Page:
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Home : News : Pope Francis/Vatican
Year of two popes leaves indelible mark on Year of Faith
Catholic News Service photo
Pope Francis greets retired Pope Benedict XVI in late March at the papal summer residence in Castel Gandolfo, Italy. Both popes have called on Catholics to swim against the tide.
Catholic News Service photo
Pope Francis greets retired Pope Benedict XVI in late March at the papal summer residence in Castel Gandolfo, Italy. Both popes have called on Catholics to swim against the tide.
Catholic News Service


VATICAN CITY — The goal of the Year of Faith, which concludes Nov. 24, has been to educate Catholics about basic church teachings, strengthen their faith and inspire them to share it with others. If it has succeeded, as organizers say it has, the credit ultimately lies less with its special projects and events than with the historic papal transition that occurred in its course.

"The election of Pope Francis has given new visibility to the core teachings of Jesus Christ, which ultimately is what the Year of Faith sought to achieve," Msgr. Paul Tighe, secretary of the Pontifical Council for Social Communications, told Catholic News Service.

Both Pope Benedict XVI, who opened the celebration in October 2012, and Pope Francis dedicated their Year of Faith talks to explaining the creed, looking at modern cultural challenges to faith, recognizing faith as a gift, and urging Catholics to proclaim God's love and share the Gospel.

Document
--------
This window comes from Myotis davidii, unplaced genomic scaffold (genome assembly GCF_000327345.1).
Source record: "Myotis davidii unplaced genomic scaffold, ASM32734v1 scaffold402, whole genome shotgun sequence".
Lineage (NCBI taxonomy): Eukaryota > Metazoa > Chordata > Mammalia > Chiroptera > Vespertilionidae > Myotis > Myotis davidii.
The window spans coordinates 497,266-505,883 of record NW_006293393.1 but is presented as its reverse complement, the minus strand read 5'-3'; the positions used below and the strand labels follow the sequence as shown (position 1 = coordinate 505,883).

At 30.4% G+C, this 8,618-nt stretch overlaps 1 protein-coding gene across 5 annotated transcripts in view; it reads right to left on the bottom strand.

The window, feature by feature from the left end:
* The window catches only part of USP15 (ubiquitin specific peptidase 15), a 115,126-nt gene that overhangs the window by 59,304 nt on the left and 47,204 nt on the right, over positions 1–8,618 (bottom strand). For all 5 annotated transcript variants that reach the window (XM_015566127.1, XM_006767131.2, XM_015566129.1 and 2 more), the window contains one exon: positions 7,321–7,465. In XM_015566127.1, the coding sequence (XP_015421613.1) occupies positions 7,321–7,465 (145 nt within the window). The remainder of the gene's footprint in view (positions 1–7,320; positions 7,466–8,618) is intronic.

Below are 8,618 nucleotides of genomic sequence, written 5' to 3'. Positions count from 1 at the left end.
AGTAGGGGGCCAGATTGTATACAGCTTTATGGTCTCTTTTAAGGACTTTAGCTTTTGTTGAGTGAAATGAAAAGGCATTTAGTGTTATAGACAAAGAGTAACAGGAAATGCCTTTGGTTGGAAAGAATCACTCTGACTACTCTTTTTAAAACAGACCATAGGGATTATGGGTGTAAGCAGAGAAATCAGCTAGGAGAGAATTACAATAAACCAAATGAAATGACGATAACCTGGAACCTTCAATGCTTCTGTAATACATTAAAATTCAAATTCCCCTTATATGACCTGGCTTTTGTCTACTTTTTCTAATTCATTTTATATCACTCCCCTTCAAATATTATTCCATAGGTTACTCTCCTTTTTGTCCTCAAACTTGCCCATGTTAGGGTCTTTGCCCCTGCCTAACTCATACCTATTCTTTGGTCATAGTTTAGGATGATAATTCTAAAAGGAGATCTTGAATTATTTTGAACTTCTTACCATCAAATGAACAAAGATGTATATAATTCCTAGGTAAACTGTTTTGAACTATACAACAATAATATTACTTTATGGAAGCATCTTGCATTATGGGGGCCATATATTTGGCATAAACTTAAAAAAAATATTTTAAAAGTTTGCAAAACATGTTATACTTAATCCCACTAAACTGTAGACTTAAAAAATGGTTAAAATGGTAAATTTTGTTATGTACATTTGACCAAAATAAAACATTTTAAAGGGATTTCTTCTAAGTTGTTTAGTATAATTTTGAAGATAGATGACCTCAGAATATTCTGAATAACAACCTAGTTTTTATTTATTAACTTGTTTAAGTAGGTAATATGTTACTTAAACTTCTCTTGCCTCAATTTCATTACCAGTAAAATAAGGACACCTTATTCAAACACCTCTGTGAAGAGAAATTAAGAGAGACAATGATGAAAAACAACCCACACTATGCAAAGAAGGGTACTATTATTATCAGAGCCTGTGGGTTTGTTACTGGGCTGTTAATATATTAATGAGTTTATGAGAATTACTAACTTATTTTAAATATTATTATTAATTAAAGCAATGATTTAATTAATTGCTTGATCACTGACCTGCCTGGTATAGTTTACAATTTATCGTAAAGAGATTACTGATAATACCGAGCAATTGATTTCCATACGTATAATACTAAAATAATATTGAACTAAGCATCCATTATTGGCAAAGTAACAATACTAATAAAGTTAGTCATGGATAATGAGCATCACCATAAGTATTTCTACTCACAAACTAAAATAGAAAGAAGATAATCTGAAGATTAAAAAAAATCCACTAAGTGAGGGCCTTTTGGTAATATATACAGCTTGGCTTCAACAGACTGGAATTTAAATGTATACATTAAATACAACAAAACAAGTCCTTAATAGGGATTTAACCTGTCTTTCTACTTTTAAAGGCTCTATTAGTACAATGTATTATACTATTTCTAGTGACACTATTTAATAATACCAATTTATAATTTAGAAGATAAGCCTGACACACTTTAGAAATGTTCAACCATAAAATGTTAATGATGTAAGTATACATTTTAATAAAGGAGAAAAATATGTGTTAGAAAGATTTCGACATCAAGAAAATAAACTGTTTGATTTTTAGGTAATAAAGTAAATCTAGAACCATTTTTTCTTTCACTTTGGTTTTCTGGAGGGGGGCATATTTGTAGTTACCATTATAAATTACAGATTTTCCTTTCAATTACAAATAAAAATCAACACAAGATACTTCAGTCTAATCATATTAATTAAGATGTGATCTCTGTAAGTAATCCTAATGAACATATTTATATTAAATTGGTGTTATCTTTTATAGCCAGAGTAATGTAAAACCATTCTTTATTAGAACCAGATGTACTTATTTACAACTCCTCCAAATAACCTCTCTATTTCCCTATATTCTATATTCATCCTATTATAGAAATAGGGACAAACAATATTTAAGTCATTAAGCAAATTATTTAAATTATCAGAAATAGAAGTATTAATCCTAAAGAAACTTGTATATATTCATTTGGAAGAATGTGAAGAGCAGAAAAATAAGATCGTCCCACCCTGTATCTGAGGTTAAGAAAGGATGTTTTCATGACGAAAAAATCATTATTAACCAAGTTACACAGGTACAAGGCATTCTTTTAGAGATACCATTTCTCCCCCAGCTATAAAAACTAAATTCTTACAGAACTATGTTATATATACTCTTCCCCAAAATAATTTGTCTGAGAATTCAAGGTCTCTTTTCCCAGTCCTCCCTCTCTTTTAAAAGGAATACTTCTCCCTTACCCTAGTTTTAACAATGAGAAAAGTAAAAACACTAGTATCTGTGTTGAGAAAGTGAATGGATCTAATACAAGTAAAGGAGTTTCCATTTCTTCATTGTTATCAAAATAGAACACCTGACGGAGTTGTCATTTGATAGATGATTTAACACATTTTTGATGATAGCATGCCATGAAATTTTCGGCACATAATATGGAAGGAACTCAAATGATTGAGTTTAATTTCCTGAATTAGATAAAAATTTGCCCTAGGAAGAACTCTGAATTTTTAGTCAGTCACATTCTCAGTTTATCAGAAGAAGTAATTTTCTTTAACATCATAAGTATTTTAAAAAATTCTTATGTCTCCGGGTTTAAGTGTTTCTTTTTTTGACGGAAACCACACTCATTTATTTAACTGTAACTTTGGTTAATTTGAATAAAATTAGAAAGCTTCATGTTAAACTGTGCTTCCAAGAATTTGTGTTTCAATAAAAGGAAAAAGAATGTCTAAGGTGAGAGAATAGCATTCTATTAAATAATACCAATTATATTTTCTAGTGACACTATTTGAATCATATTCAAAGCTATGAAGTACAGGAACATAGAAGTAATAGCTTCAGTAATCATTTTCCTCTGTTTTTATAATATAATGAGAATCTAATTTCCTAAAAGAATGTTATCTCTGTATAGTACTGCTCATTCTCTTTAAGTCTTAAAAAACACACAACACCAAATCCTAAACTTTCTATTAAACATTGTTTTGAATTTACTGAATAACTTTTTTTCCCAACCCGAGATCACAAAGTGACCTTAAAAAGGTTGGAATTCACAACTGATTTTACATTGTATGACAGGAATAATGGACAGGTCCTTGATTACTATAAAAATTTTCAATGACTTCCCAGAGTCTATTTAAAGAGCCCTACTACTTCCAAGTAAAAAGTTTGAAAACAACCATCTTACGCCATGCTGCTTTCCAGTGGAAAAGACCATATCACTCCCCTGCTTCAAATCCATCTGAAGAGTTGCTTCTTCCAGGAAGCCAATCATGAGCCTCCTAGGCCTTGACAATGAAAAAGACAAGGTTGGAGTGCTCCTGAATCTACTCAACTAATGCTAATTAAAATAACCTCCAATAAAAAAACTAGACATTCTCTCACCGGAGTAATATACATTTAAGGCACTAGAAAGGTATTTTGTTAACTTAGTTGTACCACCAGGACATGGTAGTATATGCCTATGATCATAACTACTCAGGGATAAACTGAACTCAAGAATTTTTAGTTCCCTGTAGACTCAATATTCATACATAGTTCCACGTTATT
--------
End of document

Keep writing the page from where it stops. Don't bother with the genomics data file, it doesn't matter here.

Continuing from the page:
But a different pope means a different personality and a different style, even when teaching or preaching on the same themes. In addition, a new pope tends to draw more visitors to the Vatican because many Catholics are eager to meet their new shepherd.

Eight months after Pope Francis' March 13 election, the number of visitors to the Vatican continues to be higher than usual, which most observers attribute to his easy rapport with a crowd and his touching focus on children and the sick.

By Nov. 13, more than 8 million Catholics had come to Rome and officially registered as Year of Faith pilgrims at a visitors' center just down the street from St. Peter's Basilica. But Father Francesco Spinelli, an official at the Pontifical Council for Promoting New Evangelization, said the real number of participants in Year of Faith events at the Vatican is far higher, "because most come without registering at all."

Pope Francis will close the Year of Faith with Mass Nov. 24, the feast of Christ the King. The evening before, he will preside over the Rite of Acceptance, a brief ceremony in which adults who had been inquiring about the Catholic faith officially become catechumens preparing for baptism.

The pope also plans to publish an apostolic exhortation on the new evangelization, promoting what he calls a "culture of encounter" between Christ and humanity and among believers themselves. The document and the ceremony with future Catholics will underline a key point of Pope Francis' teaching: Christ not only knocks on hearts to get inside, he knocks on the doors of churches asking to be let out into the world.